Third, renting has become more appealing to younger people who, before the crisis, would have been eager homebuyers. In part, this is a response to changes in lifestyle, as younger more-educated households prize their mobility and flexibility; they are also discouraged by the substantial responsibilities, costs and, especially, risks attached to homeownership. In the end, they are more willing to pay rent than to own equivalent properties. Another reason for younger generations to be skittish about buying homes stems from their being scarred by the labor market outcomes of the Great Recession; they are having trouble finding jobs that match their skills—or finding any job.
The robust multifamily rental market is triggering a strong response in the multifamily construction segment. Anecdotal evidence suggests that multifamily developers have intensified the search for new projects; even those companies that normally focus on offices are looking to invest in multifamily housing. As supply adjusts, the increase in rents could decelerate.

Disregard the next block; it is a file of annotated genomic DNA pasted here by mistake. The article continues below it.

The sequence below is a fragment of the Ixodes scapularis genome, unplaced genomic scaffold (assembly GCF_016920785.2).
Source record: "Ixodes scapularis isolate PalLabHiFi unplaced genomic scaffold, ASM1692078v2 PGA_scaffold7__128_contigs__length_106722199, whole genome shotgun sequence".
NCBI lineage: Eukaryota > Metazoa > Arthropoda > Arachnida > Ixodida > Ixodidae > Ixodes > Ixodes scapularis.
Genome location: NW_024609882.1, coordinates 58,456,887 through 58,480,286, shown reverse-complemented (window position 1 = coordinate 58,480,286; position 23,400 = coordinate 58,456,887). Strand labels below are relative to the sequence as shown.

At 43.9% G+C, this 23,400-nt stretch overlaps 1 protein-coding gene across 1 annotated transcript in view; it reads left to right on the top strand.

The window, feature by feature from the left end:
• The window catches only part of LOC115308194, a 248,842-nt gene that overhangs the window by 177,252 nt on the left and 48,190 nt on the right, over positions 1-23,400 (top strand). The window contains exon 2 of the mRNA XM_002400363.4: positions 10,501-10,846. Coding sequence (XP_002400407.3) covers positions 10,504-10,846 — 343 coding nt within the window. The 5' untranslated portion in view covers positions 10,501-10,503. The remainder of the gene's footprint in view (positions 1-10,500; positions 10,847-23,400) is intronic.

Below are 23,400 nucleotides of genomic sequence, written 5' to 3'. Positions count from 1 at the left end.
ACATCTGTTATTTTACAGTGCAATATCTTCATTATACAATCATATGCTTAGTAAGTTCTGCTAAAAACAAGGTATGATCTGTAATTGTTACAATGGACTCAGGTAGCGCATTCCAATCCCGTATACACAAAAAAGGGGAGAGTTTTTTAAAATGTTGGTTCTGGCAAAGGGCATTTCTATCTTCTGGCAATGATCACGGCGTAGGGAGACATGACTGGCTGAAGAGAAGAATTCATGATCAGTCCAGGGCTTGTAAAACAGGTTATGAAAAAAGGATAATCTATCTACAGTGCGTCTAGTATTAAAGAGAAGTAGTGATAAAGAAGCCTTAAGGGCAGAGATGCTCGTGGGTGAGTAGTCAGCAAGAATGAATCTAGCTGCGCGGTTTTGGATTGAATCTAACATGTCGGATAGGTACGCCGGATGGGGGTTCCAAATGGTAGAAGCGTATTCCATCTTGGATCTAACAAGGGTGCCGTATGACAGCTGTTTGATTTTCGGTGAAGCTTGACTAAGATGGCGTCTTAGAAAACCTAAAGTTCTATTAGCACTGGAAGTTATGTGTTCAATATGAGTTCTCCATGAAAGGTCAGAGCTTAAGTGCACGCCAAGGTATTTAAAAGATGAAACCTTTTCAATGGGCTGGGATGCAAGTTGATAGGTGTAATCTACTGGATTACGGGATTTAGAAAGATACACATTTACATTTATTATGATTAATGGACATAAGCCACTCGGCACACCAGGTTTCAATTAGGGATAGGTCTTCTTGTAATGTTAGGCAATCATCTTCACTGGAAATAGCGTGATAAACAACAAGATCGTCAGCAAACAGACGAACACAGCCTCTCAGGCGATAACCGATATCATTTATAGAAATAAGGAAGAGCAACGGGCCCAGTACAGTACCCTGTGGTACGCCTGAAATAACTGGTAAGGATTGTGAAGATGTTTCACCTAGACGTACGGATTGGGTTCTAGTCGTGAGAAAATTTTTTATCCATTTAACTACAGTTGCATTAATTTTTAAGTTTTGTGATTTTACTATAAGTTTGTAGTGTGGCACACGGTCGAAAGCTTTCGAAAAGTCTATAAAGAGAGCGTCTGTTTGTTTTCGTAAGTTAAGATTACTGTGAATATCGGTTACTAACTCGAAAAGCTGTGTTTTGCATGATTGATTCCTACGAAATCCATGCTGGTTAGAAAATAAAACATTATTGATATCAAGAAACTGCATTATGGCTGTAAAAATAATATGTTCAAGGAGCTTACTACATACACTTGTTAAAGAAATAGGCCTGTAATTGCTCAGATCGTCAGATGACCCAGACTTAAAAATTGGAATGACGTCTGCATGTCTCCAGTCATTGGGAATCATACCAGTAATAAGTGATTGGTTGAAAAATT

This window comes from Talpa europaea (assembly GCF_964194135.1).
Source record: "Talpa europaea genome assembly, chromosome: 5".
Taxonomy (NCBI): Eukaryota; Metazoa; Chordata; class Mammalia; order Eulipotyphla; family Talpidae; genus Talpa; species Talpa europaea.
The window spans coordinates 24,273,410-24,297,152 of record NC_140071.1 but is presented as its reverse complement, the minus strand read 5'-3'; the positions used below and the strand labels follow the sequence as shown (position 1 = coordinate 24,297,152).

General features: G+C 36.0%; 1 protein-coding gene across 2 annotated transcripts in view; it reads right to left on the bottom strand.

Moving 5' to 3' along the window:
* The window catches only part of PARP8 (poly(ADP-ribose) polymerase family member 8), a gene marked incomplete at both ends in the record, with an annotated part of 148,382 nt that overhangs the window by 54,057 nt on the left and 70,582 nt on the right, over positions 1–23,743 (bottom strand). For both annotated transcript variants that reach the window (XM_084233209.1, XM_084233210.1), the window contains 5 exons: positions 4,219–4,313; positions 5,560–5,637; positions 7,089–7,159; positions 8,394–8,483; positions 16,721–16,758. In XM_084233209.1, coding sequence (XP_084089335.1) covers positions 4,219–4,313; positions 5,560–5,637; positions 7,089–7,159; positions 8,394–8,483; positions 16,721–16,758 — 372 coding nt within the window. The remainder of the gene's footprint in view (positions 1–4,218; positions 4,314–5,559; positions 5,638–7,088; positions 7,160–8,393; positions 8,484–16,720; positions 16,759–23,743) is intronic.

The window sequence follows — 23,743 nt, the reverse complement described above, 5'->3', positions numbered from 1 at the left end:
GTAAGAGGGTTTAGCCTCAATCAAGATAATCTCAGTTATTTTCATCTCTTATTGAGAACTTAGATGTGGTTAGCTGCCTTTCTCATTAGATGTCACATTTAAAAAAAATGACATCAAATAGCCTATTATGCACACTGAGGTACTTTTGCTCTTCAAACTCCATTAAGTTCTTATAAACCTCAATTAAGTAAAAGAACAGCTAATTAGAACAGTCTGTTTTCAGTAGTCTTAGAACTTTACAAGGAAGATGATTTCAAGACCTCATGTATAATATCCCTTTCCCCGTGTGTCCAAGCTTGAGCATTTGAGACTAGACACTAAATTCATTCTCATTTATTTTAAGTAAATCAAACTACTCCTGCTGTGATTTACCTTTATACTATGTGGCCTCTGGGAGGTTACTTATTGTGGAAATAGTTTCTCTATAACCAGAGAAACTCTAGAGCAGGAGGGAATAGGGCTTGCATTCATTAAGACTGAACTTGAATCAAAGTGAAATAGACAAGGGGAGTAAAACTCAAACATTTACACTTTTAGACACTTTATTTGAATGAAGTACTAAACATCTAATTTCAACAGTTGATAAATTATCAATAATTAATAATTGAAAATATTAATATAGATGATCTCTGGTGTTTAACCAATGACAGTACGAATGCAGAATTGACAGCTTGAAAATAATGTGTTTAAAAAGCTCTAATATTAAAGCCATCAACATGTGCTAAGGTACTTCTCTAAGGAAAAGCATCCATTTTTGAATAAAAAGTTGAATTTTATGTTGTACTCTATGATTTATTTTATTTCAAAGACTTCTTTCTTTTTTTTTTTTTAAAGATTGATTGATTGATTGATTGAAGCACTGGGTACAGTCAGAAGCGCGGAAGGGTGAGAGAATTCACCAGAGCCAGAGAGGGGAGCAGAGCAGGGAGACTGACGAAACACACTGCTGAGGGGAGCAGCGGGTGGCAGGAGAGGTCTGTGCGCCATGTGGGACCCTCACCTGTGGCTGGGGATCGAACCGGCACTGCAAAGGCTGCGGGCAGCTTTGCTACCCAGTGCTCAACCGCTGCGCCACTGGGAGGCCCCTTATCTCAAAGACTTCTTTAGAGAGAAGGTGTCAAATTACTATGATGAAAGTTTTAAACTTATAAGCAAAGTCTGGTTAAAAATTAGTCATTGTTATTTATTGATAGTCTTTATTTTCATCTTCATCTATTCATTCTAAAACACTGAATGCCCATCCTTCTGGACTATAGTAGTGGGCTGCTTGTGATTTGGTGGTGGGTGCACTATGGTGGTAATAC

While the multifamily segment is sending positive signals through most of the Eighth District, its developments have also raised some concerns.
In particular, the target home size of move-up homebuyers is shrinking. Traditional real estate markets consist of first-time buyers and repeat buyers, whether move-up, move-across or move-down. Before the crisis, first-time buyers would easily and relatively quickly move up and acquire larger, pricier homes. The current residential market, however, is characterized by an increased presence of investors, far fewer first-time buyers and a declining number of move-up buyers.4 In the current environment, traditional buyers have much less room to maneuver because of difficulties in accessing mortgage financing, either through first mortgages or through refinancing. As a result, either by choice or by force, many households are currently paying rent that is substantially higher than the mortgage payment for an equivalent property. These higher payments are probably curtailing consumer spending on other goods and services.
What's more, homeownership has declined significantly during the recovery period. For example, homeownership rates in Louisville, Memphis and St. Louis have decreased by 8.0 percent, 5.3 percent and 0.6 percent, respectively (data for Little Rock are not available), while the nation's rate has decreased by 2.9 percent.
Fed in Print: An index of the economic research conducted by the Fed.